Sunday, March 15, 2015

Sabah, Part I: Mountains


After my two months of teaching it was finally time for a family holiday! This time we were off to Sabah, Malaysia. If that doesn’t sound familiar to you, it’s basically just the other portion of Malaysia that is on the island of Borneo, which on it exists Sarawak and Brunei.

Oh, Brunei. What memories I’ve had forged there in what seemed like a lifetime ago. This trip to the tropical island of Borneo will prove to be a much merrier memory.

Our first meal there upon striking the tarmac was a hearty pork broth in a Chinese coffee-shop. It was quite the special broth, like someone cooked Bak Chor Mee halfway then got lazy and just served the meal in the soup. It was great amidst the stifling heat of the place.

We took a three hour ride on a van to a mountainside resort near Mount Kinabalu. It had slightly cooler weather than at the airport, and the smell of the air was purer. Pure smell? What am I even saying? But if you had to take a breath, the word pure would pop up immediately.

It was certainly a world apart from the polluted roadsides in Singapore.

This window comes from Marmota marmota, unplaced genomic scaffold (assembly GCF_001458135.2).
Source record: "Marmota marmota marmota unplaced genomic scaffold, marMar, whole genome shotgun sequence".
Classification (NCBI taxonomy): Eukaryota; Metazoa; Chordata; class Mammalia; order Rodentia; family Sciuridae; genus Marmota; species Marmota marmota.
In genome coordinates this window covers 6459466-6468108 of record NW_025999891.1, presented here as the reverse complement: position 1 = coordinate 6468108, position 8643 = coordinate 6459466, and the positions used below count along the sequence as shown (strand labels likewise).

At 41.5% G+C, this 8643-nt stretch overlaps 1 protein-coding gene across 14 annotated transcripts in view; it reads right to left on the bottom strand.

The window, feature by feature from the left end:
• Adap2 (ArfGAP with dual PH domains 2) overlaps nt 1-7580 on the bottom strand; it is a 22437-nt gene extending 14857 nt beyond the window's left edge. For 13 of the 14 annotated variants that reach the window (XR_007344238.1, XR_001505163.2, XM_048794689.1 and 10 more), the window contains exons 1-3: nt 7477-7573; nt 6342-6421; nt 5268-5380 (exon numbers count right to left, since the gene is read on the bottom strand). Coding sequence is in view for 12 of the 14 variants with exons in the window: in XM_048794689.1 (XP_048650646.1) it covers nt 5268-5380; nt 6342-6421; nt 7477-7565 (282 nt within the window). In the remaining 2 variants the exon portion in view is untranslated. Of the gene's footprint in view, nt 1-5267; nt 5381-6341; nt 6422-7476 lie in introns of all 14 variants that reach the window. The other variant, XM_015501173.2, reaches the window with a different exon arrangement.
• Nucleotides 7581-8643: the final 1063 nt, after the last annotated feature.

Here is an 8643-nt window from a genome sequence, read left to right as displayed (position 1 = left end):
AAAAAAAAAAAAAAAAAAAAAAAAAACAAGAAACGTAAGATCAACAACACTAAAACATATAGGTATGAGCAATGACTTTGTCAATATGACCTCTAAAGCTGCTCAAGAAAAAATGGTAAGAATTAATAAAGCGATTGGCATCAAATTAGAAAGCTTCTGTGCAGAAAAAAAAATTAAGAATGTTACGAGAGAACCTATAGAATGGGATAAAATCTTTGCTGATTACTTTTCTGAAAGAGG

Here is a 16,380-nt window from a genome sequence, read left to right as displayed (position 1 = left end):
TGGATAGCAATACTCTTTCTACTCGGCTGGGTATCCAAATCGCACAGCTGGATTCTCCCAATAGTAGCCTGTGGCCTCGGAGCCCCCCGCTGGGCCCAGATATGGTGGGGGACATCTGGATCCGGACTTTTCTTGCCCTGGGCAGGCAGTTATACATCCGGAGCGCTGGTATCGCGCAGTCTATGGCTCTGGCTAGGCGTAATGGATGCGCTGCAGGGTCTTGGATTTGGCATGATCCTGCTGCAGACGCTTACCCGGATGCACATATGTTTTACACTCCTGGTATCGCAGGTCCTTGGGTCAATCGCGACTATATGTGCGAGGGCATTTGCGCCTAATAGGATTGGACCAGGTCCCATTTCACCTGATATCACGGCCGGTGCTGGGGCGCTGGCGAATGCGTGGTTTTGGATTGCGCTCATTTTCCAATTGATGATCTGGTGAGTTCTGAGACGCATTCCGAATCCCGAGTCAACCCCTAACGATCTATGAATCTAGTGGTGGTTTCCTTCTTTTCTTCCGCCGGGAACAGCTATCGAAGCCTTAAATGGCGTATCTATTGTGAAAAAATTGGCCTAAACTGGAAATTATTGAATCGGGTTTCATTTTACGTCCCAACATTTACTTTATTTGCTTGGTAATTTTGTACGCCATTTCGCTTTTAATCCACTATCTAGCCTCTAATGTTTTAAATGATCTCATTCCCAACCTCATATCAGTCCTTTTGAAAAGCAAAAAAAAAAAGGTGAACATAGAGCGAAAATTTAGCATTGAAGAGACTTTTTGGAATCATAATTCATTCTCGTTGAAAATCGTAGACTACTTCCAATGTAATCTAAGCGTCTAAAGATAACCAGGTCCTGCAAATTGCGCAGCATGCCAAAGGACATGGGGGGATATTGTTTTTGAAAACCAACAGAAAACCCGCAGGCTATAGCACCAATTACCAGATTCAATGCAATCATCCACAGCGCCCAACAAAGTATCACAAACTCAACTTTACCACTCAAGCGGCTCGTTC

We realised immediately, that the whole area did not have WiFi. At first we were bummed because, let’s be honest, WiFi was like nectar to us, the bees. We buzzed about looking for it and focused a lot of energy into turning nectar into honey, Internet connection into social interaction.

The unease we felt makes for good social commentary, but we eventually got over it and just talked to each other.

We rested then walked down to the hot springs a few minutes walk away. The entire area is surrounded by flowing hills and they found a source of heat deep in the ground and so we have hot springs in the middle of tropical jungle. It’s not like the Japanese Hot Springs, the entire area is unpretentious and not totally clean.

People wear swimming trunks into individual “bathtubs” and instead of being set in stone, the entire area is tiled. Some pools had trash in them, and the smell of sulfur (similar to rotten eggs) greeted us as we neared the area.

I myself didn’t want to go in, because I never liked strange changes in water temperature. I just watched from the side and read a book as my parents and brother frolicked around and pretended to not feel any pain from the searing hot water. A mediocre dinner at the quaint resort cafe led us back to our rooms.

I taught my parents the game of Bridge during our last trip to Vietnam, and so we spent our WiFi-less night refreshing on our Bridge skills and listening to good ol’ Jack Johnson. It was such a simple holiday, one without any buzz from the outside world.

Continue reading (Incl. Pics) at: Sabah, Part I: Mountains
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